* To non-vi-users they are not immediately obvious
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* They introduce the possibility of pressing "y" or "n" in accidental response to a prompt. This can be solved in most cases by requiring uppercase responses.
  
 
Arguments for [[NumPad]] are:
 
Arguments for [[NumPad]] are:
* They have a layout that matches the movement directions - they are obvious
+
* They are intuitive and easy to get used to.
* You don't lose any letter keys on the keyboard (unless using a laptop keyboard)
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* You don't lose any letter keys on the keyboard, with the exception of some laptops, which have the numpad overlaid on the keyboard.
 +
 
 
Arguments against:
 
Arguments against:
* They take away a lot more keys when on a laptop in NumPad mode
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* Some laptops have no numpad at all, requiring an external USB device.
* Use of a numeric keypad in place of vi-keys takes focus from the standard keyboard, effectively forcing users to perform a context shift to and from the dedicated keypad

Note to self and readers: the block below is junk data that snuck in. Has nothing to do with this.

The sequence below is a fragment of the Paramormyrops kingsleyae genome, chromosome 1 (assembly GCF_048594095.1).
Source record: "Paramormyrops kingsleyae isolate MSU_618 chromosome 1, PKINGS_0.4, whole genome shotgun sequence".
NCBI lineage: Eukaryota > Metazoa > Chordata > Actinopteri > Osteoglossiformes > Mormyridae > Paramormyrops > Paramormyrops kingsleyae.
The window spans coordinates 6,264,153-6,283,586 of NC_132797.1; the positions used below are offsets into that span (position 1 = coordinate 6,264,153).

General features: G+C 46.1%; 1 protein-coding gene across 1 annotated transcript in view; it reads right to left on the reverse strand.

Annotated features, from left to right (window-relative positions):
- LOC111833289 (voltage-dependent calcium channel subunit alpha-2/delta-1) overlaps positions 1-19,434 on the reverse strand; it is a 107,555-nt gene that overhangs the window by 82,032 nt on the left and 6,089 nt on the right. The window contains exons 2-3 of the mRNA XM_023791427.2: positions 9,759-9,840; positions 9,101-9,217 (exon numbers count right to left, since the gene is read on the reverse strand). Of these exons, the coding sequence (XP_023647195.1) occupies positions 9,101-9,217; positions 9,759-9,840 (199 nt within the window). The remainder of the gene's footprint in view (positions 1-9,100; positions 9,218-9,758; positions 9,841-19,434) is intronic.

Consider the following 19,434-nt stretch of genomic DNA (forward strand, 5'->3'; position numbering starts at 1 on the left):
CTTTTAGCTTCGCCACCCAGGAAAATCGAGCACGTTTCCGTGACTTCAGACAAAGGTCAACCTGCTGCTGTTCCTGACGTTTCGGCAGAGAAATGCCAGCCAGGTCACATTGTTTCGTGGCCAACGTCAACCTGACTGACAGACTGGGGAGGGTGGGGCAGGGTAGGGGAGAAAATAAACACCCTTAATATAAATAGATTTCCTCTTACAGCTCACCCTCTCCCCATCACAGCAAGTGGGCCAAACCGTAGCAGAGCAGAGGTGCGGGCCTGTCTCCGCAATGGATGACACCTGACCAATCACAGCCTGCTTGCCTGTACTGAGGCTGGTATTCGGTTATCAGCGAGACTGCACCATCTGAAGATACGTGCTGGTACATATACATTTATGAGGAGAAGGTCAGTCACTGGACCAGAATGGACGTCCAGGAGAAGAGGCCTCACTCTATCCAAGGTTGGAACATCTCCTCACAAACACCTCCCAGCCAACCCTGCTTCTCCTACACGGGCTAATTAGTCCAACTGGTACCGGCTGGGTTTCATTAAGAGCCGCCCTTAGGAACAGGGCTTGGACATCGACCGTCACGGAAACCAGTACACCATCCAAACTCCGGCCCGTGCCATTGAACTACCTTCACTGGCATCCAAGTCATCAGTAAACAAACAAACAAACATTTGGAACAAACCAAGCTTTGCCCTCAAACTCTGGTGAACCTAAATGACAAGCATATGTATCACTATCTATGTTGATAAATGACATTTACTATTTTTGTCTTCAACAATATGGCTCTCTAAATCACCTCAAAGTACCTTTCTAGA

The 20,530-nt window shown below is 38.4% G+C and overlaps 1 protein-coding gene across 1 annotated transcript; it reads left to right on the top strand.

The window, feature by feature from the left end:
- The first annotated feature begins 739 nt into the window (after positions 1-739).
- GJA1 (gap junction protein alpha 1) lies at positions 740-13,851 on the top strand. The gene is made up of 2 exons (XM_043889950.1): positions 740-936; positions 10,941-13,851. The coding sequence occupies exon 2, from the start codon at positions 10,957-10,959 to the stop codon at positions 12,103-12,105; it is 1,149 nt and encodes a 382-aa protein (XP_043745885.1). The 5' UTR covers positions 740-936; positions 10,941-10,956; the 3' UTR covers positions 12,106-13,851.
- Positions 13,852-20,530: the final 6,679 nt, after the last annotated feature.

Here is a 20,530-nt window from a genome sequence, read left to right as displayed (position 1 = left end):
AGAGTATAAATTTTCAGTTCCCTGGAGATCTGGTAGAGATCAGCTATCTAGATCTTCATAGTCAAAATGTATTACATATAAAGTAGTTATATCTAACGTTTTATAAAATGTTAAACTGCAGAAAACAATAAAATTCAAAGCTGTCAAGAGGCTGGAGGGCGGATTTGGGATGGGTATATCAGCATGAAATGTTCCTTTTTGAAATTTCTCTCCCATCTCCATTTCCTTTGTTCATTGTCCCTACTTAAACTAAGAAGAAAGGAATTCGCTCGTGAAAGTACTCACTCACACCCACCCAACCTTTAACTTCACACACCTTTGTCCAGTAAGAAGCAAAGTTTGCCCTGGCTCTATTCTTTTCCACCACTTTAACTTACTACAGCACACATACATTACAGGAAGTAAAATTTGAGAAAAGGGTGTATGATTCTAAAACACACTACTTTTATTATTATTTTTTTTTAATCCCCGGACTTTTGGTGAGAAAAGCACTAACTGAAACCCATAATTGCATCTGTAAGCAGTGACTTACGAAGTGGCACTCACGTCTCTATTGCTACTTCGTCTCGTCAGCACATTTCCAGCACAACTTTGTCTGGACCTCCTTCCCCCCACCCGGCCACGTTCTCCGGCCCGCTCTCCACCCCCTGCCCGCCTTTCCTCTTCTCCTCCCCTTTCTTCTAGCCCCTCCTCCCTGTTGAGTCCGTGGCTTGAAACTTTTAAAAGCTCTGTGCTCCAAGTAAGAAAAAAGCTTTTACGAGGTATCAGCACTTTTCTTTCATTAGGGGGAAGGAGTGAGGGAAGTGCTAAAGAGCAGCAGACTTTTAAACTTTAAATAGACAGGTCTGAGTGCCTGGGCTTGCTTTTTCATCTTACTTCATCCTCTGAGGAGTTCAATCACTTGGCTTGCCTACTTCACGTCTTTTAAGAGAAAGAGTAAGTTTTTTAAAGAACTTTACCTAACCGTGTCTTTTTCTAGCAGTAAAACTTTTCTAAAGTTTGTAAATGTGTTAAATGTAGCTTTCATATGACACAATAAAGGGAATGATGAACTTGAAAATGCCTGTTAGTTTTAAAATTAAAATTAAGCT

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* They can take away many letter keys on certain laptops which have the numpad overlaid on the keyboard. To use the letter keys underneath, the user has to enable and disable NumLock constantly, which can be frustrating and tedious.
* It's not always obvious if NumLock has to be turned on or off in order to use the NumPad. Some games need it, some do not. Some games accept both.
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* The user has to move his/her hand between the numpad and the normal keyboard, which can be time-consuming. This is a major disadvantage for real-time roguelikes.
* Some laptops don't have a NumPad
+
  
 
==Actions==
 
==Actions==

Revision as of 19:09, 22 August 2011

Following a discussion on RGRD, I am attempting to collate a list of preferred keyboard controls for RL games.

Movement

When it comes to movement keys, there are two main camps of preference: the ViKeys supporters and the NumPad supporters. Naturally, a third camp exists to exhort followers of the other two to coexist by offering both keysets and permitting users to select which to use as a matter of preference. Two other ways used might be: Allow both ways to work at the same time (as Rogue does), or allow keys to be configured using an external file (as ADOM does).

The arguments for vi-keys are:

  • They are familiar for users of vi and vim.
  • They don't require numeric keypads, which are unavailable on some laptops and require a USB device.
  • vi-keys are traditional; they are used in the original Rogue and many of the other major roguelikes.